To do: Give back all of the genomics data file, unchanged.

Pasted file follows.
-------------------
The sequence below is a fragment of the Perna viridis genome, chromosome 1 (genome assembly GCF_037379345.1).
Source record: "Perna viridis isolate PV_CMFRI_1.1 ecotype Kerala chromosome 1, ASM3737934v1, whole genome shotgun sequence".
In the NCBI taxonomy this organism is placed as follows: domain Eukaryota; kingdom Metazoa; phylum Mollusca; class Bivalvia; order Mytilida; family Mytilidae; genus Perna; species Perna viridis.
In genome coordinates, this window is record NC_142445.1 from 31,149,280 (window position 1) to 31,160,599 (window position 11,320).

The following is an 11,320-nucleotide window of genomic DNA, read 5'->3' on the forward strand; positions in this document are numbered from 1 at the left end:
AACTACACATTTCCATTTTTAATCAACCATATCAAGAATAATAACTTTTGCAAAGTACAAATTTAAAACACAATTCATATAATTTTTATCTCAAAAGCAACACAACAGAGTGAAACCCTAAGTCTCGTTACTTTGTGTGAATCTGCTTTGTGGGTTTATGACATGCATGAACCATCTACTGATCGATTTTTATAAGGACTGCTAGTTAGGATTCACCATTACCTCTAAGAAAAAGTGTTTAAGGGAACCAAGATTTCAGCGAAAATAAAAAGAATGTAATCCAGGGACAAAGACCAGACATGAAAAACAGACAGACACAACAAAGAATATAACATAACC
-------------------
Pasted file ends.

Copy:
The sequence below is a fragment of the Perna viridis genome, chromosome 1 (genome assembly GCF_037379345.1).
Source record: "Perna viridis isolate PV_CMFRI_1.1 ecotype Kerala chromosome 1, ASM3737934v1, whole genome shotgun sequence".
In the NCBI taxonomy this organism is placed as follows: domain Eukaryota; kingdom Metazoa; phylum Mollusca; class Bivalvia; order Mytilida; family Mytilidae; genus Perna; species Perna viridis.
In genome coordinates, this window is record NC_142445.1 from 31,149,280 (window position 1) to 31,160,599 (window position 11,320).

The following is an 11,320-nucleotide window of genomic DNA, read 5'->3' on the forward strand; positions in this document are numbered from 1 at the left end:
AACTACACATTTCCATTTTTAATCAACCATATCAAGAATAATAACTTTTGCAAAGTACAAATTTAAAACACAATTCATATAATTTTTATCTCAAAAGCAACACAACAGAGTGAAACCCTAAGTCTCGTTACTTTGTGTGAATCTGCTTTGTGGGTTTATGACATGCATGAACCATCTACTGATCGATTTTTATAAGGACTGCTAGTTAGGATTCACCATTACCTCTAAGAAAAAGTGTTTAAGGGAACCAAGATTTCAGCGAAAATAAAAAGAATGTAATCCAGGGACAAAGACCAGACATGAAAAACAGACAGACACAACAAAGAATATAACATAACC